Gardening for the Million eBook

This eBook from the Gutenberg Project consists of approximately 262 pages of information about Gardening for the Million.


Radish.—­For an early supply sow on a gentle hotbed under a frame in January, February, and March.  For succession sow thinly on a warm and sheltered border early in March.  Follow on with sowings in the open till the middle of September.  The Black Spanish and China Rose should be sown during August and September for winter use.  Lift in November, and store in sand in a cool place.  Radishes should be liberally watered in dry weather, and the soil made rich and light some time before sowing commences.

Ragged Robin.—­See “Lychnis.”

Ragwort.—­See “Jacobaea.”

Ramondia Pyrenaica.—­A pretty dwarf perennial, suitable for moist interstices of rock-work.  It should be planted in a slanting position, so that the roots, while absorbing plenty of moisture, will not rot through being continually in stagnant water.  Peat soil suits it best.  It may be increased by division in spring.  If grown from seed it takes two years before flowers are produced.  During the height of summer it is in full beauty.

Rampion.—­The roots are used in cooking, and also for salads.  For winter use sow in April in rows 12 in. apart, covering the seeds lightly with fine mould, and thin out to 4 in. apart.  Sow at intervals for a succession.

Ranunculus.—­These prefer a good stiff, rather moist, but well-drained loam, enriched with well-rotted cow-dung, and a sunny situation.  February is probably the best time for planting, though some prefer to do it in October.  Press the tubers (claws downwards) firmly into the soil, placing them 2 or 3 in. deep and 4 or 5 in. apart.  Cover them with sand, and then with mould.  Water freely in dry weather.  Protect during winter with a covering of dry litter, which should be removed in spring before the foliage appears.  They flower in May or June.  Seeds, selected from the best semi-double varieties, sown early in October and kept growing during the winter, will flower the next season.  They may likewise be increased by off-sets and by dividing the root.  The claws may be lifted at the end of June and stored in dry sand.  The plants are poisonous.  Height, 8 in. to 12 in.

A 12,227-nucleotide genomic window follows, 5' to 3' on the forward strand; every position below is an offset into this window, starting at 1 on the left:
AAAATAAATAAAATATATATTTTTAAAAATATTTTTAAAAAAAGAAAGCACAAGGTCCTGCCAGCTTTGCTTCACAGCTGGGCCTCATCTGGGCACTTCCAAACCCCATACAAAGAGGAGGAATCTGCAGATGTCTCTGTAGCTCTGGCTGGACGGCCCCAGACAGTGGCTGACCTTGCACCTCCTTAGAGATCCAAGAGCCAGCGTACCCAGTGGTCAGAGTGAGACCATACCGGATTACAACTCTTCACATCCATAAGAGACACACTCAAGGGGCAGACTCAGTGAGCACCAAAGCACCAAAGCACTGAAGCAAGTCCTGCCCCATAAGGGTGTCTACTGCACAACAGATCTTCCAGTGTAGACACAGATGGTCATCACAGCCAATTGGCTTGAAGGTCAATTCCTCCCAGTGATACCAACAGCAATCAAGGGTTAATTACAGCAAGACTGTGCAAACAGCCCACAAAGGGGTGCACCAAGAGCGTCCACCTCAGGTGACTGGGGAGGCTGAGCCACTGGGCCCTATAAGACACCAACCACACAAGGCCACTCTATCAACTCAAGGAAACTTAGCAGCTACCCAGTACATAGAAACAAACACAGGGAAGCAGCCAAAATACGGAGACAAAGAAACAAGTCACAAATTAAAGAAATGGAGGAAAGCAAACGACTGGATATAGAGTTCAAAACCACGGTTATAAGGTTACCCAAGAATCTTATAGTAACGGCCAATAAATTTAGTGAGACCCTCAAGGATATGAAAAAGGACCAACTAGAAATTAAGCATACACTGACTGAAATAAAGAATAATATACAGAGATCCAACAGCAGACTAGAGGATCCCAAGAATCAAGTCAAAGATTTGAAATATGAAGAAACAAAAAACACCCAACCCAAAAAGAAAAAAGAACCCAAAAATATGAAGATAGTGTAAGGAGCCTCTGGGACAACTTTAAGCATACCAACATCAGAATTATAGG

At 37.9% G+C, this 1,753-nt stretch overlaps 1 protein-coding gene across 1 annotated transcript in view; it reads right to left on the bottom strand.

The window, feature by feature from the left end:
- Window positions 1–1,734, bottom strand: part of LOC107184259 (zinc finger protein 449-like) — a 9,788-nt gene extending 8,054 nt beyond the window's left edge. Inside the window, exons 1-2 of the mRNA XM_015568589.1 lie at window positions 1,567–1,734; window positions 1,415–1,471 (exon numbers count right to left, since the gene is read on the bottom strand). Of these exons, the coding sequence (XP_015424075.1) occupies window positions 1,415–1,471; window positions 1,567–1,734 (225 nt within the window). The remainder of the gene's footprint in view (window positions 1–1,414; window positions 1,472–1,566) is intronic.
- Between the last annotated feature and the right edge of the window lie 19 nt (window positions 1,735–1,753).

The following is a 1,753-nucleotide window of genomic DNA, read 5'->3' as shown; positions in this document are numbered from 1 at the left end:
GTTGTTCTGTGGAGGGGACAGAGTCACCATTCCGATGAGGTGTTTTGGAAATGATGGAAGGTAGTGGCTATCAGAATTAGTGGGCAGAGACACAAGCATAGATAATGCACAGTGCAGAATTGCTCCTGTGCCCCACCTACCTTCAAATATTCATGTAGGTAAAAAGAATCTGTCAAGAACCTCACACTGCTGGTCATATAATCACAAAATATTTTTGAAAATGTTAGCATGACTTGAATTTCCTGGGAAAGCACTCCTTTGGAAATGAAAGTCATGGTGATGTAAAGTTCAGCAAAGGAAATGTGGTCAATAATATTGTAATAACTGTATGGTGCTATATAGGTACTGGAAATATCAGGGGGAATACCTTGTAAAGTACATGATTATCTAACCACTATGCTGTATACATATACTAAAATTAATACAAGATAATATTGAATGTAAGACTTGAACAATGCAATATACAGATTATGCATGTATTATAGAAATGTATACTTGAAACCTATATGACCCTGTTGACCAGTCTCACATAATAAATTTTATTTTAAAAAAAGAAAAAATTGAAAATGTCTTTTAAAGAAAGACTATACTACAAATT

Raphiolepis Ovata.—­Beautiful evergreen shrubs, producing long spikes of white flowers in June.  A compost of loam, peat, and sand is their delight.  Cuttings will strike in sand under glass.  Height, 4 ft.

Raspberries.—­A rich, moist, loamy soil is most suitable for their cultivation.  Suckers are drawn by the hand from the old roots any time between October and February, and set in groups of three in rows 6 ft. apart.  If taken in October, the young plants may be pruned early in November.  It is usual to cut one cane to the length of 3 ft., the second one to 2 ft., and the third to within a few inches of the ground.  As soon as the year’s crop is gathered, the old bearing shoots are cut clean away, the young canes are drawn closer together, and

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Gardening for the Million from Project Gutenberg. Public domain.
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